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Cave de La Cote - Cornalin

Cave de La Cote - Cornalin

Winery of the Year Switzerland 2019, Grand Prix du Vin Suisse.
Cornalin is a traditional Swiss red grape variety grown in Valais. It is one of the rare varieties shared between Aosta and Valais. It gives fruity red wine with an elegant nose but a more robust, even rustic body, and often surprising (for those not used to Alpine reds) herbal notes.

Created in 1929 by some of La Côte's winegrowers Uvavins - Cave de La Côte is a co-operative producing more than 200 different vintages representing the different towns and terroirs of the region including Clos, Châteaux (castles), Domaines (estates), all with well-marked tastes and characters.

The wines are of superb quality and the team is ambitious to continue to create wines of international calibre as shown by the number of medals they win.

In 1929, eighty-five winegrowers from Morges and the surrounding region decided to get together to establish the Cave des Viticulteurs de Morges, which immediately equipped itself with many wine presses and vats for the storage of harvests and started to commercialise them.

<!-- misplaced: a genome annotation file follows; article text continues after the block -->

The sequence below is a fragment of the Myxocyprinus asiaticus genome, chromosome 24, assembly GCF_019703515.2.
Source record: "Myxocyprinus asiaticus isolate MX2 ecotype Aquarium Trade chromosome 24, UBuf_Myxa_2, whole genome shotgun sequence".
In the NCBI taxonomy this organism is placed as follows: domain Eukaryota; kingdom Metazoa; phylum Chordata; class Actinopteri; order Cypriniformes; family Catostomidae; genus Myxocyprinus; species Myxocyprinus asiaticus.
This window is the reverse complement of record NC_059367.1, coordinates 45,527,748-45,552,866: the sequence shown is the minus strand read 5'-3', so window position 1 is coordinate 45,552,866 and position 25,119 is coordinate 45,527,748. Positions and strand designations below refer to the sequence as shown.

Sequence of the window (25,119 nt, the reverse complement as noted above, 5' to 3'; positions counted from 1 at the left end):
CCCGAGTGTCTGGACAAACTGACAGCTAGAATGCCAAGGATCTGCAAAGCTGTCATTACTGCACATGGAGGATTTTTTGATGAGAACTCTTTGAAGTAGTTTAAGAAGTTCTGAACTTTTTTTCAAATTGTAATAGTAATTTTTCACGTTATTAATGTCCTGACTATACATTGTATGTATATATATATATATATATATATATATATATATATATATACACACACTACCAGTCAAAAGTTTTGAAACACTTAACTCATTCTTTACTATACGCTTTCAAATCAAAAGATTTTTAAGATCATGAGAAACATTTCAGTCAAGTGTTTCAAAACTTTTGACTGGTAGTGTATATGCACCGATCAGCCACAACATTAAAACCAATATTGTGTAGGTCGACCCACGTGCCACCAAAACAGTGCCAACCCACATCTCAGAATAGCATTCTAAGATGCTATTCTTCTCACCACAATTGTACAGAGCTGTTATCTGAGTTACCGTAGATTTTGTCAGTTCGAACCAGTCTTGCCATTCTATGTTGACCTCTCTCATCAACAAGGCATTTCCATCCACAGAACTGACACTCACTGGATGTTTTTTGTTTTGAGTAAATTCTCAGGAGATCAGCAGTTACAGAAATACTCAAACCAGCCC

Then, from 1974 onwards the Cave des Viticulteurs de Morges adopted the current name of Uvavins - Cave de La Côte.

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The grape formerly known as Rouge du Pays.

Rouge du Pays is almost certainly from the Val d'Aosta in Italy as its parents are Petite Rouge and Mayolet. However, Rouge du Pays has only ever been found in Valais in Switzerland, where it has been grown for centuries.

It is a rather capricious grape and alternates between heavy and light yields, so it requires a lot of work in the vineyard. Starting in the late nineteenth century it was slowly replaced by Pinot Noir and Gamay and was almost extinct by the early 1970's. This is when the variety was revived and renamed Cornalin, taking the name of a variety thought to be extinct. Ironically the original Cornalin was alive and well in Valais under the name Humagne Rouge but that wasn't known until decades later from DNA testing.

With DNA testing, we now know that Rouge du Pays is one of the parents of Humagne Rouge. We also found out that Humagne Rouge is, actually, the lost variety which was called Cornalin. So yes, Cornalin is the father of Cornalin.

You may see people using "Cornalin d'Aoste" and "Cornalin du Valais" to make the distinction between the two uses of Cornalin, but if you know which country the wine is from there really isn't any confusion. Cornalin from Switzerland is this variety here, the grape formerly known as Rouge du Pays. Cornalin from Italy will be its child, the grape known in Switzerland as Humagne Rouge.

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